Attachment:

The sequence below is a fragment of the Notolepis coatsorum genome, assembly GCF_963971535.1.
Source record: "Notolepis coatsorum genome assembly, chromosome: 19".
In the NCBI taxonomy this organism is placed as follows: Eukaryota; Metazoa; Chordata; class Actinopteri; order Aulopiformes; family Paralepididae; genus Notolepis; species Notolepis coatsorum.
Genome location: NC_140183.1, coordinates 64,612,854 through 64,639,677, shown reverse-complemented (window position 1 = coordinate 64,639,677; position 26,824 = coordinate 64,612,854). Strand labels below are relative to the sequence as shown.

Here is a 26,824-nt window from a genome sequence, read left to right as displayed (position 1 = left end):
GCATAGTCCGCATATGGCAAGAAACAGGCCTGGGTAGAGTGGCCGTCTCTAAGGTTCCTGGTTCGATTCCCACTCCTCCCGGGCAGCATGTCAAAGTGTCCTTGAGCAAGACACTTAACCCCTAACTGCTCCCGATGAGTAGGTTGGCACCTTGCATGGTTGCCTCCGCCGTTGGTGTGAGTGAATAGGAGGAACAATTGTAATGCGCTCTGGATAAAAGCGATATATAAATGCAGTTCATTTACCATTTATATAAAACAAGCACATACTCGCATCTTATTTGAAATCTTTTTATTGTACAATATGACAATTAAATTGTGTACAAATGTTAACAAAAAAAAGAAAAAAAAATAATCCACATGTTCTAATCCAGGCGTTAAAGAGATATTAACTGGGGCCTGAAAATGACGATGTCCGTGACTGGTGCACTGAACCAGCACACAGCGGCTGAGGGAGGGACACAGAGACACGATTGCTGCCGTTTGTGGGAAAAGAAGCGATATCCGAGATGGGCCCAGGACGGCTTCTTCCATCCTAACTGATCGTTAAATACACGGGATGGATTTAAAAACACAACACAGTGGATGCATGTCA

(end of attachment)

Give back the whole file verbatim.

The sequence below is a fragment of the Notolepis coatsorum genome, assembly GCF_963971535.1.
Source record: "Notolepis coatsorum genome assembly, chromosome: 19".
In the NCBI taxonomy this organism is placed as follows: Eukaryota; Metazoa; Chordata; class Actinopteri; order Aulopiformes; family Paralepididae; genus Notolepis; species Notolepis coatsorum.
Genome location: NC_140183.1, coordinates 64,612,854 through 64,639,677, shown reverse-complemented (window position 1 = coordinate 64,639,677; position 26,824 = coordinate 64,612,854). Strand labels below are relative to the sequence as shown.

Here is a 26,824-nt window from a genome sequence, read left to right as displayed (position 1 = left end):
GCATAGTCCGCATATGGCAAGAAACAGGCCTGGGTAGAGTGGCCGTCTCTAAGGTTCCTGGTTCGATTCCCACTCCTCCCGGGCAGCATGTCAAAGTGTCCTTGAGCAAGACACTTAACCCCTAACTGCTCCCGATGAGTAGGTTGGCACCTTGCATGGTTGCCTCCGCCGTTGGTGTGAGTGAATAGGAGGAACAATTGTAATGCGCTCTGGATAAAAGCGATATATAAATGCAGTTCATTTACCATTTATATAAAACAAGCACATACTCGCATCTTATTTGAAATCTTTTTATTGTACAATATGACAATTAAATTGTGTACAAATGTTAACAAAAAAAAGAAAAAAAAATAATCCACATGTTCTAATCCAGGCGTTAAAGAGATATTAACTGGGGCCTGAAAATGACGATGTCCGTGACTGGTGCACTGAACCAGCACACAGCGGCTGAGGGAGGGACACAGAGACACGATTGCTGCCGTTTGTGGGAAAAGAAGCGATATCCGAGATGGGCCCAGGACGGCTTCTTCCATCCTAACTGATCGTTAAATACACGGGATGGATTTAAAAACACAACACAGTGGATGCATGTCA